The hacker accused of attempting to sabotage Colombia’s peace process and cause President Juan Manuel Santos to lose his re-election bid in June has gone public, accusing allies of former President Alvaro Uribe of plotting against talks with FARC rebels.
When computer engineer Andres Sepulveda was arrested in May after videos surfaced of him meeting presidential candidate Oscar Ivan Zuluaga , he initially resisted claims that he was hired by the Zuluaga campaign to shake public faith in the Havana talks. He signed a document alleging that he was being pressured to admit to false evidence against Zuluaga, Uribe, and other members of Uribe’s Democratic Center party.
But in an extensive interview with Semana magazine, Sepulveda now says that he was compelled to sign this by Inspector General Alejandro Ordoñez, an Uribe ally. Saying he has since been “abandoned” by Uribismo, Sepulveda has now turned entirely against his former employers. In the interview, he admits to illegally gathering information on the peace talks in Havana.
According to the hacker, the Zuluaga campaign explicitly gave him money to purchase sensitive data from a secret military intelligence post in Bogota that was monitoring the communications of the government negotiating team in Havana. The listening post, which was shut down in February after being discovered by public prosecutors, caused President Santos to speculate over “loose wheels” in the military plotting against the peace process.
Sepulveda claims that not only did Zuluaga’s campaign ask him to obtain the private communications of the FARC negotiators in Havana, they wanted him to dig up dirt on the Democratic Center’s political enemies. This included anyone who publicly supported the peace talks, like President Santos, Senators Ivan Cepeda and Juan Manuel Galan, and Attorney General Eduardo Montealegre.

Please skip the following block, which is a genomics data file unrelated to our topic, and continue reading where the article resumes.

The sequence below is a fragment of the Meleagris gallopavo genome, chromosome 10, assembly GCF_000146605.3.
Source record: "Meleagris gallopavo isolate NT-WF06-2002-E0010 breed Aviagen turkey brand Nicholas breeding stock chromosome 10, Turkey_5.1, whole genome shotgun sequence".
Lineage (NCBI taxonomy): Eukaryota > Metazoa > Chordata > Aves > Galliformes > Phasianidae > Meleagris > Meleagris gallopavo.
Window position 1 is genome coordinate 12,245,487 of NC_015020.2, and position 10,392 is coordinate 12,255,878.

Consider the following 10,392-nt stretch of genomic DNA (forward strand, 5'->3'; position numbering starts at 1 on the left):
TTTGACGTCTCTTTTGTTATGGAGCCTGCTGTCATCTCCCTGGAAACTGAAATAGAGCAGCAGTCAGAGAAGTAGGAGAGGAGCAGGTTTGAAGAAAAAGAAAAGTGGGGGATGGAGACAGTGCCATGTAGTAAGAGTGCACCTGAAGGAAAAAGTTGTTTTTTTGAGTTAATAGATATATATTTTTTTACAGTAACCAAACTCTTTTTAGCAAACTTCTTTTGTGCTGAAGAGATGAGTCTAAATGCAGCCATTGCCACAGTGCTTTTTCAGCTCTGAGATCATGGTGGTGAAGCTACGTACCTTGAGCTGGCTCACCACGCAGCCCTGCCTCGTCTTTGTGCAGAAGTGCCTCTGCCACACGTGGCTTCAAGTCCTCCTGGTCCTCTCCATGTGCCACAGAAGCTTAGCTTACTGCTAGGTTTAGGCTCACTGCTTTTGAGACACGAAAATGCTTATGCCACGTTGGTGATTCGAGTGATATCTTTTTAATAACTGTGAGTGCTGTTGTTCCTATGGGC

As The Miami Herald reports, the news has struck a nerve in Colombia, with Santos calling for a full investigation into Sepulveda’s accusations, and Zuluaga and Uribe denying them wholeheartedly.
The allegations that military intelligence officers are actively colluding against the peace talks come at a particularly key moment for the peace process. The government is beginning to study the feasibility of a ceasefire, and needs the military command to be united on the issue.
Fortunately, so far things have been going well on this front. For the first time since negotiations began, a group of military leaders traveled to Havana on Friday to begin outlining a ceasefire with FARC commanders there. Yesterday, the Defense Ministry announced that General Javier Florez, head of the Joint Chiefs of Staff of the armed forces, would be leaving this position to head the ceasefire commission full time.
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